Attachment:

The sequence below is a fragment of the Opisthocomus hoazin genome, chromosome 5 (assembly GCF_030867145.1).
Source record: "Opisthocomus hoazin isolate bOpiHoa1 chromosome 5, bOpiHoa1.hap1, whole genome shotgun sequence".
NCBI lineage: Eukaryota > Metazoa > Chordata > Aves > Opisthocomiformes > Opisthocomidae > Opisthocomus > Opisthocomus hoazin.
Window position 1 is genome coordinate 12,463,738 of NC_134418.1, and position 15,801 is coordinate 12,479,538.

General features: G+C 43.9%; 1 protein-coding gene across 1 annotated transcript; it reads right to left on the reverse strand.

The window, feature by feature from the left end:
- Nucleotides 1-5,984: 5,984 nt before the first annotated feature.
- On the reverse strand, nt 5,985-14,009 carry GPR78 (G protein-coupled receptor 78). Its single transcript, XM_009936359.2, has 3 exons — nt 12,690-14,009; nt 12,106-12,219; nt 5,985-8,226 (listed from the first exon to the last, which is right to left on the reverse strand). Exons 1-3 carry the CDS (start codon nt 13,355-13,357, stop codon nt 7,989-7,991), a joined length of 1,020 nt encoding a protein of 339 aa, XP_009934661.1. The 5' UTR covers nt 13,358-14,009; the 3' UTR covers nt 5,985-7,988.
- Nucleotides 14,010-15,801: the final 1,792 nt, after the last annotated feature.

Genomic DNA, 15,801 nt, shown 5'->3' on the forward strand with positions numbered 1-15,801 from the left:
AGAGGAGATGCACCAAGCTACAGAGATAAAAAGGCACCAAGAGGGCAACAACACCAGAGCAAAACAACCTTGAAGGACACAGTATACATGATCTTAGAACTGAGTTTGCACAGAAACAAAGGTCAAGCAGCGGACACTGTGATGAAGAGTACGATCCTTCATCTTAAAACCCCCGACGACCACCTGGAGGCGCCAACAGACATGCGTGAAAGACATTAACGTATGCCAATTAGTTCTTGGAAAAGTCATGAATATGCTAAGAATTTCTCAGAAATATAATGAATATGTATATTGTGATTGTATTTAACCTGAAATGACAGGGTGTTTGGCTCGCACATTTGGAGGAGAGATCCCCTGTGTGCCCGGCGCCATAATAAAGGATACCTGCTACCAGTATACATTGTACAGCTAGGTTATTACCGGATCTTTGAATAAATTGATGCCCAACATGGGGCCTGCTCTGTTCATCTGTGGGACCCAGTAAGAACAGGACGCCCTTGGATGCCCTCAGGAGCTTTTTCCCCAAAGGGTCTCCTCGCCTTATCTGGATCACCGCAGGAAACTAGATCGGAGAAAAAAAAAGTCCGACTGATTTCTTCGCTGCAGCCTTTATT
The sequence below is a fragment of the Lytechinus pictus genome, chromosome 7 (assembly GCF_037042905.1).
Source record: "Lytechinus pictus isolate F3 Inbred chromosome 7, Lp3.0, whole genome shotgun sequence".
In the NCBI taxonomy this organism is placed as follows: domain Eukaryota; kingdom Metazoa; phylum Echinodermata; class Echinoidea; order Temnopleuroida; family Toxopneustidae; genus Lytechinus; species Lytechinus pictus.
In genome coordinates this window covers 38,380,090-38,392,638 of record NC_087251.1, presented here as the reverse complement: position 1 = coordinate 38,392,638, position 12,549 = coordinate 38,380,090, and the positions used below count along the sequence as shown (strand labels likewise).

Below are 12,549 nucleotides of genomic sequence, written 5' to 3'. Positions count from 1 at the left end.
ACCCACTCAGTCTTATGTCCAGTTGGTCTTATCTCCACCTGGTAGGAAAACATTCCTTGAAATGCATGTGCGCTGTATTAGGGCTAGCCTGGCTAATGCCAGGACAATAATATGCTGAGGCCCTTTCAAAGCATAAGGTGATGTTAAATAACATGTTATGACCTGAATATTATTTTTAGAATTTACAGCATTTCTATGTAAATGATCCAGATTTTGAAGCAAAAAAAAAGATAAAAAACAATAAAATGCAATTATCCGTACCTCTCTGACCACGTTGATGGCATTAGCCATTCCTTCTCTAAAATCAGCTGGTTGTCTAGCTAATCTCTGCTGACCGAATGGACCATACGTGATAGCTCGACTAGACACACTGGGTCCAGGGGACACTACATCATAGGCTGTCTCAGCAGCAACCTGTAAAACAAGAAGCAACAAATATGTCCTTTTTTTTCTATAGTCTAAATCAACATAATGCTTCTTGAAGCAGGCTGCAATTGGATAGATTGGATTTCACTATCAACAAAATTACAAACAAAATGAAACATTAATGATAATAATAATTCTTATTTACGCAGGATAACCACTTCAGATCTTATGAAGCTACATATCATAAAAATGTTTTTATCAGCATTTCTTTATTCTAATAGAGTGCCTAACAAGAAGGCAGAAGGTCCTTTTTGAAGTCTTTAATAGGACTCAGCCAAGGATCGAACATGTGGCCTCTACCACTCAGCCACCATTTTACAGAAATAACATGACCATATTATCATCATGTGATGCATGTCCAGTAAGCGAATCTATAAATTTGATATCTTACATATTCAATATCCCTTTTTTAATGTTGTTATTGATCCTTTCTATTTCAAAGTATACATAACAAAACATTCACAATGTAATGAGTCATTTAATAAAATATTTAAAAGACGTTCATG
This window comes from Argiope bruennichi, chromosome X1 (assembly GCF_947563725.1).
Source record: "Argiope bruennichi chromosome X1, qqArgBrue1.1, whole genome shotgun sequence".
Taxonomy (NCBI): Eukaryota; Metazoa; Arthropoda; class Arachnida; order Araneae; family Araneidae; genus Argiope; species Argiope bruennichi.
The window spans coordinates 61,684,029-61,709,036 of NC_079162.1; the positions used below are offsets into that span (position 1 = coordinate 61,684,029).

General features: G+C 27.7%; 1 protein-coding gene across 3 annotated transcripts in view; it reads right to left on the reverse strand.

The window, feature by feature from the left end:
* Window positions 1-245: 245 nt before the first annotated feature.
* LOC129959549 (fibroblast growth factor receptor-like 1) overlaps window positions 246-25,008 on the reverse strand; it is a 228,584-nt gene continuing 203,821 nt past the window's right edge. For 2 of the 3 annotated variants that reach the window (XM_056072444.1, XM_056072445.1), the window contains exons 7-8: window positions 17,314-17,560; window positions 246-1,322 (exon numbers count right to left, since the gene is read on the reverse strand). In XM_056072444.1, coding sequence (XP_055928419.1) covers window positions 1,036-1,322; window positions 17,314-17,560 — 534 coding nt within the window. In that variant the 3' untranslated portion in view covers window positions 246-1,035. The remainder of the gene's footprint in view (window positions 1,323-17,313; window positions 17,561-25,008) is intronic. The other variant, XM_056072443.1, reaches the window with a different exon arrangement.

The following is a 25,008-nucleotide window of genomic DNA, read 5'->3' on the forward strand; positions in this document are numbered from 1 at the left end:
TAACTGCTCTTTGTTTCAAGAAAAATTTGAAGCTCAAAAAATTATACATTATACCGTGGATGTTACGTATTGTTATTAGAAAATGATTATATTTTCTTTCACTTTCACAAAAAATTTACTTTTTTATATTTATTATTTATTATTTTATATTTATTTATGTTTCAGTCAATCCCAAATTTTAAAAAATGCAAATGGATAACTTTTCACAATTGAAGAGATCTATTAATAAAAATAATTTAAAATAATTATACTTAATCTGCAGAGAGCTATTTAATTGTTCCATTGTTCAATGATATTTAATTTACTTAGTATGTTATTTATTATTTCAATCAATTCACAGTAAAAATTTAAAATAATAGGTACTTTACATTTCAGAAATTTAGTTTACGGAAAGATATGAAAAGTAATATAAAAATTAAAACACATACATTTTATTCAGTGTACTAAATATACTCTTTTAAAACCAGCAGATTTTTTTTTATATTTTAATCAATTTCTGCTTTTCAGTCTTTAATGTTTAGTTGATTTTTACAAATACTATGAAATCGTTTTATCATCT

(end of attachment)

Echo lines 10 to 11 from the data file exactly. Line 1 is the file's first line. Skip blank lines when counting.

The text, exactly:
Genomic DNA, 15,801 nt, shown 5'->3' on the forward strand with positions numbered 1-15,801 from the left:
AGAGGAGATGCACCAAGCTACAGAGATAAAAAGGCACCAAGAGGGCAACAACACCAGAGCAAAACAACCTTGAAGGACACAGTATACATGATCTTAGAACTGAGTTTGCACAGAAACAAAGGTCAAGCAGCGGACACTGTGATGAAGAGTACGATCCTTCATCTTAAAACCCCCGACGACCACCTGGAGGCGCCAACAGACATGCGTGAAAGACATTAACGTATGCCAATTAGTTCTTGGAAAAGTCATGAATATGCTAAGAATTTCTCAGAAATATAATGAATATGTATATTGTGATTGTATTTAACCTGAAATGACAGGGTGTTTGGCTCGCACATTTGGAGGAGAGATCCCCTGTGTGCCCGGCGCCATAATAAAGGATACCTGCTACCAGTATACATTGTACAGCTAGGTTATTACCGGATCTTTGAATAAATTGATGCCCAACATGGGGCCTGCTCTGTTCATCTGTGGGACCCAGTAAGAACAGGACGCCCTTGGATGCCCTCAGGAGCTTTTTCCCCAAAGGGTCTCCTCGCCTTATCTGGATCACCGCAGGAAACTAGATCGGAGAAAAAAAAAGTCCGACTGATTTCTTCGCTGCAGCCTTTATT